Why use design patterns ?
Earlier, software developers don’t follow any standard pattern for accessing the database during the software development where the business logic and database are tightly coupled together which makes the application code complex to test, extend and scale the application.
Directly accessing the database logic from the business logic makes it difficult to unit test the business logic layer and repetitive data access code through the business layer which breaks the principle of “Don’t Repeat yourself”.
So, to overcome these challenges and difficulties in the traditional way of mixing up the business layer and database layer various design patterns were introduced and followed by the software developers for writing clean and scalable code by separating the business logic layer and database logic in the software development process.
Repository Design Pattern:
A repository Design Pattern is a kind of repository that is portable and can process multi-millions of rows without affecting the server performance. It is being used, proven, and tested in the production environment.
For further understanding, a “Repository Design Pattern” is a software design pattern and practice which is implemented as an additional layer between your application and your database. Through the repository, you are managing how the data is being manipulated from/to the database.
It is now an industry standard to always use a repository pattern when developing an application (specifically for database connectivity). It is a widely known pattern and is highly recommended for everyone and/or any form of software development.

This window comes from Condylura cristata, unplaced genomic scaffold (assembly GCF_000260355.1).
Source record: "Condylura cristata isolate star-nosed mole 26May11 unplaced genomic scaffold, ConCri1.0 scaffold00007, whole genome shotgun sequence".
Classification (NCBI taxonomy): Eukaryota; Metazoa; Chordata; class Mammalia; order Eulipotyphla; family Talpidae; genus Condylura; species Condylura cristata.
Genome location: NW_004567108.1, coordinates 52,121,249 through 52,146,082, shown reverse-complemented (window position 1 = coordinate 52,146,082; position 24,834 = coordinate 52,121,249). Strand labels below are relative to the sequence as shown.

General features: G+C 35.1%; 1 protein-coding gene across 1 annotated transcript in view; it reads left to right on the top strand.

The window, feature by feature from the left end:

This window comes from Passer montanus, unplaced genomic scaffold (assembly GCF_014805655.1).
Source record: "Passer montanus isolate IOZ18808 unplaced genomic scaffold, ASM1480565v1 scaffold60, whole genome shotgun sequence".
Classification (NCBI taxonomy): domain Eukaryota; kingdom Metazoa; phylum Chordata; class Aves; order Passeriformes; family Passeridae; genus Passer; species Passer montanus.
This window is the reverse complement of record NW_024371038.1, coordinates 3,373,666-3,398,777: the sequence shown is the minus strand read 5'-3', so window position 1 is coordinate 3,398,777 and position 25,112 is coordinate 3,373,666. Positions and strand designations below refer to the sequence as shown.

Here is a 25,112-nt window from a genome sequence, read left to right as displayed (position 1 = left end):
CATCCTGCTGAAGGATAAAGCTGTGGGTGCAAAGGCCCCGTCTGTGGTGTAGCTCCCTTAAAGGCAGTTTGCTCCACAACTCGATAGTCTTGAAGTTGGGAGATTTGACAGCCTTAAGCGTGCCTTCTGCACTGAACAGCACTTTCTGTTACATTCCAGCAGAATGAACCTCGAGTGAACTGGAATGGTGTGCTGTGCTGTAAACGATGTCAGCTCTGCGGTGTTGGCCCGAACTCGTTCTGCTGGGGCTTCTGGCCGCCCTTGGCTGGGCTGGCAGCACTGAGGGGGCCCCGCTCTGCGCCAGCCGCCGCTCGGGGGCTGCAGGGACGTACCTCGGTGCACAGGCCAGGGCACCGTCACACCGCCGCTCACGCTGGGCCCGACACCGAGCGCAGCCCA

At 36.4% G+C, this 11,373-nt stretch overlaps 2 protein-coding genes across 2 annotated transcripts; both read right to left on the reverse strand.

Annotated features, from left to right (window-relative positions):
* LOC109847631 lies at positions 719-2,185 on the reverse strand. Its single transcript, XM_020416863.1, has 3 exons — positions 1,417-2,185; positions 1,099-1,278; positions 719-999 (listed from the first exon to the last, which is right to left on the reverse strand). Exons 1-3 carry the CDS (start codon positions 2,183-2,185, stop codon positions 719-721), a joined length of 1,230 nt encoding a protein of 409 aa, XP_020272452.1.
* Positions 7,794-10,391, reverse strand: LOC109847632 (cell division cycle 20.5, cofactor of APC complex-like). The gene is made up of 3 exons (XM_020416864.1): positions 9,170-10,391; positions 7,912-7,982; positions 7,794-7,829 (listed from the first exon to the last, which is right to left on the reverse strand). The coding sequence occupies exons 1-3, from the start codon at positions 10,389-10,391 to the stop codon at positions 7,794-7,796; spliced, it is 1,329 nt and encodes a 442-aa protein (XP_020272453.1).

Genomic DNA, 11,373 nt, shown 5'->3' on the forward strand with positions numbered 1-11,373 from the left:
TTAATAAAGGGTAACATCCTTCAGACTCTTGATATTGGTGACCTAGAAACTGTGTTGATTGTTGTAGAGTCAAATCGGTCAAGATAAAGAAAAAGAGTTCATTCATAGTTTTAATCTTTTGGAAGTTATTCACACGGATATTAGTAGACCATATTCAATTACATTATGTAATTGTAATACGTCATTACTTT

Following this design pattern, it helps in separating the database logic from the business logic which helps in writing more clean and scalable code in terms of software development. In the Repository pattern, the domain entities, the data access logic, and the business logic talk to each other using interfaces.
Implementation of Repository Pattern:
A repository pattern is implemented by creating an interface for abstraction and a class for implementing those interface methods.
Here, is a repository for creating, Delete, Update and Read operations in ASP.NET Web API.
In this interface, the required database operations are listed as interface methods which will be implemented later.
Understanding the Responsibility of each method:
- GetAll(): This method is used to return all the user entities as an enumerable collection (such as a generic List).
- GetById(): This method accepts an integer parameter representing a User ID (UserID is an integer column in the User table in the database) and returns a single User entity matching that User ID.
- Insert(): This method accepts a User object as the parameter and adds that User object to the Users DbSet.
- Update(): This method accepts a User object as a parameter and marks that User object as a modified User in the DbSet.
- Delete(): This method accepts an UserID as a parameter and removes that User entity from the User DbSet.
- Save(): This method saves changes to the UserDB database.
In this class, the created interface methods are implemented here for writing the actual database logic required.
Here every necessary database logic is implemented for the application which can be used by the controller for operations like create, update, delete and read.
Here is a Web API controller for performing create, update, read and delete operations in Users using the repository created with the database logic for create, update, delete and read.
Above is the implementation of the repository design pattern where the business logic layer and database logic layer are separated.